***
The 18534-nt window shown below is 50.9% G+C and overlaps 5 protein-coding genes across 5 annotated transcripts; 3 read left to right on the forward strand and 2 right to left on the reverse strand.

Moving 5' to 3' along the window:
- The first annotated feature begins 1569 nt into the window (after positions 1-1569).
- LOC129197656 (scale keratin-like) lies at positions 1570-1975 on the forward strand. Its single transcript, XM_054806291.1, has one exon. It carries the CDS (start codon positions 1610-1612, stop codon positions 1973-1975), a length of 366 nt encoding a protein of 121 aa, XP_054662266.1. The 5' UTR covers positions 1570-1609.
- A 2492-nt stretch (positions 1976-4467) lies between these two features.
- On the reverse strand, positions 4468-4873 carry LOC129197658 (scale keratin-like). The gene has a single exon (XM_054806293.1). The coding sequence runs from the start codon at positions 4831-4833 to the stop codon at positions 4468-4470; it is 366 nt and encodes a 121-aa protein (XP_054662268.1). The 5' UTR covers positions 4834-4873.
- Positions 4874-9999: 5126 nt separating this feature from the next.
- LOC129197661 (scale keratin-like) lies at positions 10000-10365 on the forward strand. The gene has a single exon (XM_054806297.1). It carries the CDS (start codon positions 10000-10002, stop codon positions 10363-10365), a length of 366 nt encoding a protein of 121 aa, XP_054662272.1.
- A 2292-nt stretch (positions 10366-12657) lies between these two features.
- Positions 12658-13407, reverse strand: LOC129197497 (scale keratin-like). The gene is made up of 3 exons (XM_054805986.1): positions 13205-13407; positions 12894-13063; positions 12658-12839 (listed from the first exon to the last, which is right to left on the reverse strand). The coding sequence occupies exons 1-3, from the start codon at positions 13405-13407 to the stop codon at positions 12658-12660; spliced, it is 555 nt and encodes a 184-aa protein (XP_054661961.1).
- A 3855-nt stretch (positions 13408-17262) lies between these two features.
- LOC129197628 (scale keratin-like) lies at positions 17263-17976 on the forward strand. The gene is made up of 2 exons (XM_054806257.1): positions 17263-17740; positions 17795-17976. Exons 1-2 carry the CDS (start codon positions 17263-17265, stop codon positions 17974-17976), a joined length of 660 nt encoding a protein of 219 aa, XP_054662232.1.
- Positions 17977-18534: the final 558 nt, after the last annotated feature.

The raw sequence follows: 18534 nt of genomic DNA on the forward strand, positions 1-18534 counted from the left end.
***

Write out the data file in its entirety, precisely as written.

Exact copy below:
The 18534-nt window shown below is 50.9% G+C and overlaps 5 protein-coding genes across 5 annotated transcripts; 3 read left to right on the forward strand and 2 right to left on the reverse strand.

Moving 5' to 3' along the window:
- The first annotated feature begins 1569 nt into the window (after positions 1-1569).
- LOC129197656 (scale keratin-like) lies at positions 1570-1975 on the forward strand. Its single transcript, XM_054806291.1, has one exon. It carries the CDS (start codon positions 1610-1612, stop codon positions 1973-1975), a length of 366 nt encoding a protein of 121 aa, XP_054662266.1. The 5' UTR covers positions 1570-1609.
- A 2492-nt stretch (positions 1976-4467) lies between these two features.
- On the reverse strand, positions 4468-4873 carry LOC129197658 (scale keratin-like). The gene has a single exon (XM_054806293.1). The coding sequence runs from the start codon at positions 4831-4833 to the stop codon at positions 4468-4470; it is 366 nt and encodes a 121-aa protein (XP_054662268.1). The 5' UTR covers positions 4834-4873.
- Positions 4874-9999: 5126 nt separating this feature from the next.
- LOC129197661 (scale keratin-like) lies at positions 10000-10365 on the forward strand. The gene has a single exon (XM_054806297.1). It carries the CDS (start codon positions 10000-10002, stop codon positions 10363-10365), a length of 366 nt encoding a protein of 121 aa, XP_054662272.1.
- A 2292-nt stretch (positions 10366-12657) lies between these two features.
- Positions 12658-13407, reverse strand: LOC129197497 (scale keratin-like). The gene is made up of 3 exons (XM_054805986.1): positions 13205-13407; positions 12894-13063; positions 12658-12839 (listed from the first exon to the last, which is right to left on the reverse strand). The coding sequence occupies exons 1-3, from the start codon at positions 13405-13407 to the stop codon at positions 12658-12660; spliced, it is 555 nt and encodes a 184-aa protein (XP_054661961.1).
- A 3855-nt stretch (positions 13408-17262) lies between these two features.
- LOC129197628 (scale keratin-like) lies at positions 17263-17976 on the forward strand. The gene is made up of 2 exons (XM_054806257.1): positions 17263-17740; positions 17795-17976. Exons 1-2 carry the CDS (start codon positions 17263-17265, stop codon positions 17974-17976), a joined length of 660 nt encoding a protein of 219 aa, XP_054662232.1.
- Positions 17977-18534: the final 558 nt, after the last annotated feature.

The raw sequence follows: 18534 nt of genomic DNA on the forward strand, positions 1-18534 counted from the left end.